The COVID-19 pandemic forced many large corporations to adopt a remote workflow, which, in turn, caused a mass exodus from major metropolitan areas in the U.S. According to a Redfin study, more than 50% of people from New York, Seattle, San Francisco, and Boston would move if work-from-home became permanent.
People flock to big cities for big companies, but if they are no longer bound by work, moving to a place with little to no traffic, tons of outdoor space, and a more sustainable lifestyle sounds all the more appealing. As someone who’s made the move myself, from the Denver area to the Western Slope of Colorado, I am a huge proponent of what the country has to offer. Take a look:
In the city, you might be sitting in an hour of traffic on your 10-mile drive home from work. After a year, you’ll have spent over 10 days driving home from work.
Imagine being able to drive without planning it around rush hour traffic. In the country, that’s a reality. Not only is it much faster to commute to and from work, but it’s also easier to go to the mountains on the weekend without ski traffic or visit a national forest without worrying about parking.
Live Where You Play
Traffic aside, your commute to outdoor and weekend activities is much shorter in the country versus the city. The lakes you fish, mountains you hike, and snowy hills you ski are basically your backyard, sometimes even on your property.
I can load a side-by-side on my trailer and be on the Grand Mesa in 20 minutes, traversing all the back trails, eating lunch by one of the 300 lakes, and admiring the beauty of nature and wildlife.
There will be plenty of time to enjoy that outdoor exploration too. Droves of people flock to metropolitan hubs for career opportunities, but they may be overlooking a different kind of career opportunity present in rural areas: starting your own business. The competition to be the best is slim when you live in a town of 2,000 people so if you find a niche and offer something special to the residents, there’s no reason you won’t succeed.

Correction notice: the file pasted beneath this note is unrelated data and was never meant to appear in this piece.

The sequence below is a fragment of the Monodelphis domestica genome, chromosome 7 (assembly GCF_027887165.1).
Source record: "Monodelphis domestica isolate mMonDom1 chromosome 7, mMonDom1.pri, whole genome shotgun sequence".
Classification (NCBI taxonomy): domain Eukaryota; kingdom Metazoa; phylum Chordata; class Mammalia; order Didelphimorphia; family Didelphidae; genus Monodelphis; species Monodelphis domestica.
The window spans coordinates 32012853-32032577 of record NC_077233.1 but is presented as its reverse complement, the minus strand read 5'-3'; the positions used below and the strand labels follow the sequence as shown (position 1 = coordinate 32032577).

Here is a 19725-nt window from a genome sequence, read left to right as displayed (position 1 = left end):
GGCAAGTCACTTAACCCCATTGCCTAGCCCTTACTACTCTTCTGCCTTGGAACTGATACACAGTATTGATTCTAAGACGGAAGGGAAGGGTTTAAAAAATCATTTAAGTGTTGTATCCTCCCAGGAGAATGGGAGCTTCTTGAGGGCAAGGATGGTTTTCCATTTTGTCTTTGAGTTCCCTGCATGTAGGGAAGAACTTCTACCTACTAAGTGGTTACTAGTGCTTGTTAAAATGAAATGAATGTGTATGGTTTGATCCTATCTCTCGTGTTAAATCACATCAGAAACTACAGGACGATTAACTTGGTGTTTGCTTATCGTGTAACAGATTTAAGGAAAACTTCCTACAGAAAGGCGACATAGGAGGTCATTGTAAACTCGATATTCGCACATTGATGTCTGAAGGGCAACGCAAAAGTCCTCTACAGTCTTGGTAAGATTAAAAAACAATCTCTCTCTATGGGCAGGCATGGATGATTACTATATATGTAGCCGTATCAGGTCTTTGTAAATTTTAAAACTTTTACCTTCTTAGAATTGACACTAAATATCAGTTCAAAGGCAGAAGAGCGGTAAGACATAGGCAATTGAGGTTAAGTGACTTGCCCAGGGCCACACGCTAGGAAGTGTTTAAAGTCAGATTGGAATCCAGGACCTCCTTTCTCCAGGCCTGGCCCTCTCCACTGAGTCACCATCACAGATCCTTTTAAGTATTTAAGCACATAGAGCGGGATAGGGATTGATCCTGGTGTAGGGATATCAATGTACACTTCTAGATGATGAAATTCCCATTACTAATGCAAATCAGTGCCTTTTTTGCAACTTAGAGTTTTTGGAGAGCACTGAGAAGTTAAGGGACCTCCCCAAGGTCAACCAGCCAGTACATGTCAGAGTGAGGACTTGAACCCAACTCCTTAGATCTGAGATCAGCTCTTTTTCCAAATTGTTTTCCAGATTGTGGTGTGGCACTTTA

Additionally, compared to most big cities, small towns generally have a lower cost of living, which helps you save money on your mortgage, lease, or office space while you’re growing.
You don’t have to stop at starting your own business either. When you’re looking at properties for sale in a small town, keep in mind the sustainability aspect of having a bigger backyard or even some acreage of your own. From small spaces to large, you can plant an herb garden; grow fruits and vegetables; own backyard chickens, ducks, and turkeys; keep small animals like goats and pigs; or even raise your own cattle.
Creating sustainable practices on your property means you produce something that you can either sell to make money or that you would have normally spent money on. It reduces your dependence on outside resources that most become tethered to in a city, even though they’re completely out of your control.
If you’re thinking about trading your city lifestyle for a small town in Colorado, the Western Slope is the perfect place. You’ll be immersed in a thriving agricultural community, surrounded by kind neighbors, close to Colorado national forests, monuments, and parks, and given more opportunities to pursue what truly makes you happy.
Whether you’re looking for a luxury home, log cabin, or land, there’s undoubtedly something for you to love in Western Colorado. Take a look at some of my listings here, and email or call if there’s a property you’re interested in viewing.